As far as the MBNA’s 6.5% Low Rate card goes, so long as you qualify for this rate (and this will depend on your credit score), it’s currently the cheapest way to borrow £3,000 over two years.

Have a balance languishing beyond that though and the best loans could start to look cheaper.

Know More About Secured Loans Basic

Nonetheless, you should always remember that securing an advance against your property could prompt you losing your home should you get to be not able meet the reimbursements.

Here, we clarify the masters, and the cons, of secured credits and offer a few tips on getting the most ideal arrangement for your conditions.

What is a secured advance?

With a secured or mortgage holder credit, you utilize your property as security against the sum you obtain.

Banks are glad to loan more over a more extended period than they will with unsecured, or individual, advances subsequently.

Furthermore, that implies you can for the most part get up to amongst £50,000 and £120,000 over a greatest term of 25 years.

Likewise with individual advances, the reimbursement terms will by and large include altered, regularly scheduled installments and you will confront early reimbursement punishments (see beneath for a clarification of how these function) on the off chance that you need to pay the advance off before the concurred term.

# What are the advantages?

Secured loans can prove easier to qualify for than unsecured borrowing – mainly because the lender concerned knows it can reclaim any losses from the sale of your property should you default.

If you have a less-than-perfect credit file, a secured loan may therefore prove your only option.

As mentioned above, secured loans are also a useful way of accessing larger amounts of say above £25,000.

Few unsecured lenders will allow you to borrow above this amount, while the lowest rates are often reserved for those who borrow no more than £15,000.

Secured loans can also be paid back over a longer timeframe.

You can, for example, obtain a secured loan over 25 years.

With unsecured loans, on the other hand, most of the best deals require you to repay the full amount within about five years.

# What are the disadvantages?

While the interest rates on offer to secured loan customers with good credit scores are low, those available to unsecured loan borrowers with similar credit histories are lower still.

At the time of writing you can shave almost 2% off your loan rate by going for the market leading unsecured loan rather than the best secured deal.

The penalties if you become unable to repay a secured loan can also be more onerous – notably if your home is repossessed and sold off to clear your debt.

And you are unlikely to find a secured loan offering the flexible features, such as overpayments and payment holidays, now available from some unsecured lenders.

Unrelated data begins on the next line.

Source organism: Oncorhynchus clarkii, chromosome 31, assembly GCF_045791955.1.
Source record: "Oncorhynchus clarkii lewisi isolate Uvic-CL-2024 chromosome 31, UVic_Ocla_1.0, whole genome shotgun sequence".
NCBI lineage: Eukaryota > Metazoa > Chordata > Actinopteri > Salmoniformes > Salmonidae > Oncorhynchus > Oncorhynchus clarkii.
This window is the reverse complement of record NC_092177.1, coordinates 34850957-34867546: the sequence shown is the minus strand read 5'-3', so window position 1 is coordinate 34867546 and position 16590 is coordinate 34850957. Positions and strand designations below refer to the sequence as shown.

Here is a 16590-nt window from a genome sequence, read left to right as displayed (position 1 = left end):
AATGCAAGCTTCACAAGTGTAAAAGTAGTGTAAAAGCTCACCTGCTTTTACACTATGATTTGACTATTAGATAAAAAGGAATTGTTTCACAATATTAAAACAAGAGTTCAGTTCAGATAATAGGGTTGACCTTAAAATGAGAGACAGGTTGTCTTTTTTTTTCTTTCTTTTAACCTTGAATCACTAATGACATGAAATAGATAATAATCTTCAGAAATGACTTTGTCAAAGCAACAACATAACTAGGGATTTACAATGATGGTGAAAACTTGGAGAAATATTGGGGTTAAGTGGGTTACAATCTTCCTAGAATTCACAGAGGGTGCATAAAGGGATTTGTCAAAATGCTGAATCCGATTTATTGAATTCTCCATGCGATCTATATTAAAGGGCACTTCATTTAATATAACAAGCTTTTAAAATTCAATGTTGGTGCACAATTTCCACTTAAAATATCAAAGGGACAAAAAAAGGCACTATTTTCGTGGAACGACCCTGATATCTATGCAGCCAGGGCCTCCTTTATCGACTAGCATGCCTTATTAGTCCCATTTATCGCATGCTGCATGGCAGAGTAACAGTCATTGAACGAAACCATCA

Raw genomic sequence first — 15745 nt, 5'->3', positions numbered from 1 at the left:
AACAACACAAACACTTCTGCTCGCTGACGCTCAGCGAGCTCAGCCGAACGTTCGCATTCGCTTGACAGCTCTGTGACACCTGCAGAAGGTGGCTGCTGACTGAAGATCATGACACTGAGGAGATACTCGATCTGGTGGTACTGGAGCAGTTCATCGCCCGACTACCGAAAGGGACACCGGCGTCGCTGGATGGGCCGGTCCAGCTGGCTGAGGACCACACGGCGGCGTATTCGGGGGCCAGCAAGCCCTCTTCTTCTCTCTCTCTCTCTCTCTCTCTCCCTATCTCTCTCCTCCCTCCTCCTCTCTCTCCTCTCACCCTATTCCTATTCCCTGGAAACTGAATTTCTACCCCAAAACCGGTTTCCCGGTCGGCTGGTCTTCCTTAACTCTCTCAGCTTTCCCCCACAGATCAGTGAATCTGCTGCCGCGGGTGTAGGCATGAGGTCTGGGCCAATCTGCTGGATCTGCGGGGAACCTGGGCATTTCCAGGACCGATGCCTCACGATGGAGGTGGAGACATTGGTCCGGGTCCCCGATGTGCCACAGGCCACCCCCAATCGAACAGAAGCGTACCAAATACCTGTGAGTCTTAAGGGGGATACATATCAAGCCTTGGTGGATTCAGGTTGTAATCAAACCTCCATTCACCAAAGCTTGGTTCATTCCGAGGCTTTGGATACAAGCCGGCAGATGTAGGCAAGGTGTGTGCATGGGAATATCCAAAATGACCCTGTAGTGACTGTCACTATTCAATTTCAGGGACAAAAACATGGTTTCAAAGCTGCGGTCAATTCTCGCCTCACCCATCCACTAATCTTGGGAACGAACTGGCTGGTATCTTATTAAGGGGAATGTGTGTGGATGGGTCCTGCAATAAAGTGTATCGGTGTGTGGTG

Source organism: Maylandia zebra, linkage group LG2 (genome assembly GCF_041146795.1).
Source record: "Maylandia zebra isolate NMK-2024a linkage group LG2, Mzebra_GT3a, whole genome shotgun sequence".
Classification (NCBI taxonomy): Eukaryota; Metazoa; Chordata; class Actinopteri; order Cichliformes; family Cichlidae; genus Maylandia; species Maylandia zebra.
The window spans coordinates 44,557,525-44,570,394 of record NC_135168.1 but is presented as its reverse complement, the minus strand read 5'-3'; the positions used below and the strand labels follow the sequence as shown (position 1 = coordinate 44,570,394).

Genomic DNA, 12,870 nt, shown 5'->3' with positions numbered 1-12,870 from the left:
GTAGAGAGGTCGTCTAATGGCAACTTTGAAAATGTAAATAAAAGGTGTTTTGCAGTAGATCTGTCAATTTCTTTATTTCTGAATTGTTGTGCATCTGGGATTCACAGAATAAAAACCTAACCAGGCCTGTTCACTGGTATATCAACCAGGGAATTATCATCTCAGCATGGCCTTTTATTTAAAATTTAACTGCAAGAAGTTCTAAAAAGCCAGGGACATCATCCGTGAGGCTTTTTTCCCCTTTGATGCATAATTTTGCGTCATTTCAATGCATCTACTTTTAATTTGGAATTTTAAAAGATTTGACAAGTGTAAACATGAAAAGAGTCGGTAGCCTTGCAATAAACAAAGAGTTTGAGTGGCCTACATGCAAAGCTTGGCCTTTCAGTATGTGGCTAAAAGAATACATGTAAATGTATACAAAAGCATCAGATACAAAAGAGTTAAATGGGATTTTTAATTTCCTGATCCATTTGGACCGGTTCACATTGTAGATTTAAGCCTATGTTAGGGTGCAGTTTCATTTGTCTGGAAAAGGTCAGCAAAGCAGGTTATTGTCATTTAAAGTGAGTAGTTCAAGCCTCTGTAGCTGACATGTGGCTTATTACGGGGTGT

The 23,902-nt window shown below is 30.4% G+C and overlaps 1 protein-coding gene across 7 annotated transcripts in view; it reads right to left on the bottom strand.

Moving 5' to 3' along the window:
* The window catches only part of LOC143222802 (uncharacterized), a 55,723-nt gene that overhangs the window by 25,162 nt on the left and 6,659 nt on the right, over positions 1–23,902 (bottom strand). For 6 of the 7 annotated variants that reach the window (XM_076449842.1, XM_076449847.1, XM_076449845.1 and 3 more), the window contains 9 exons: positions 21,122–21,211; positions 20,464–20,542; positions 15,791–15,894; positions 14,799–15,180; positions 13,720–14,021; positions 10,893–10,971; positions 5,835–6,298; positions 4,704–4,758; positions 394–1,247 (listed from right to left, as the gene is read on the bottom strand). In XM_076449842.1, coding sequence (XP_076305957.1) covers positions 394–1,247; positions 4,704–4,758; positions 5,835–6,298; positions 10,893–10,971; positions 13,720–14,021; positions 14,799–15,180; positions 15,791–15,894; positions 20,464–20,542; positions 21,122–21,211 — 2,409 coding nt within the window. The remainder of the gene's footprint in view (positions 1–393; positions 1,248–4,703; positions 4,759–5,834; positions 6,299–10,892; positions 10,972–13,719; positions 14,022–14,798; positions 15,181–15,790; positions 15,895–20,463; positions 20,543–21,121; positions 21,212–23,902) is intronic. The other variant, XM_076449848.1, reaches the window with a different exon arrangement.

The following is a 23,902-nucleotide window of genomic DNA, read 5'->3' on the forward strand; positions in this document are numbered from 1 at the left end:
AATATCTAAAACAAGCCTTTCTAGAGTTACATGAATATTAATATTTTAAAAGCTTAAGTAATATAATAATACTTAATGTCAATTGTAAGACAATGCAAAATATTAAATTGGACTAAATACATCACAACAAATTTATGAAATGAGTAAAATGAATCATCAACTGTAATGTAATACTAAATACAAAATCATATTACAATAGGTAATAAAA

The bad news for people with low credit scores, meanwhile, is that – as with unsecured loans – the lowest interest rates are reserved for borrowers with higher scores.

While a secured loan may be available as long as you own your own home, you may therefore end up paying more than double the interest charged on the market-leading deals.

# Is a secured loan right for me?

First things first, you will not qualify for a secured loan unless you own your own home.

If you are not a homeowner, there is therefore no point applying for a loan of this kind.

Those looking to borrow smaller amounts may also be better off with a personal loan, especially if the amount required is £15,000 or less.

The general rule of thumb is that an unsecured loan is probably a better choice unless you need to borrow a very large amount, require a long repayment period or will not qualify for an unsecured arrangement because you have defaulted on debts before or are self-employed, for example.

Either way, check the interest rate (often called the representative APR – see below for an explanation) as well as any charges, such as early repayment or arrangement fees, that could affect the overall cost of the loan before making your choice.

# What is the representative Annual Percentage Rate (APR)?

The representative APR quoted in loan advertisements is the headline interest rate figure the lender uses for marketing purposes.

This does not mean that everyone who is accepted as a customer will pay that rate, though.

Under current European Union rules, lenders only have to offer the “representative” rate to 51% (or more than half) of the people they take on as borrowers.

If your credit score is lower than the average, you may therefore be only accepted as a customer if you agree to pay a higher interest rate.

This process is called risk-based pricing and is designed to ensure that borrowers who pose the lowest risk to a lender (or in other words are the least likely to miss payments) pay the lowest rates.

# What are early repayment penalties?

Early repayment penalties, otherwise known as redemption fees, are generally charged when borrowers want to repay their loans before the agreed term.

Lenders impose them as a source of compensation for the interest payments they miss out on due to the loan being cleared in a shorter time.

A typical penalty could be equivalent to one or two months’ interest, although the penalties charged will often start to fall as you approach the end of the loan agreement.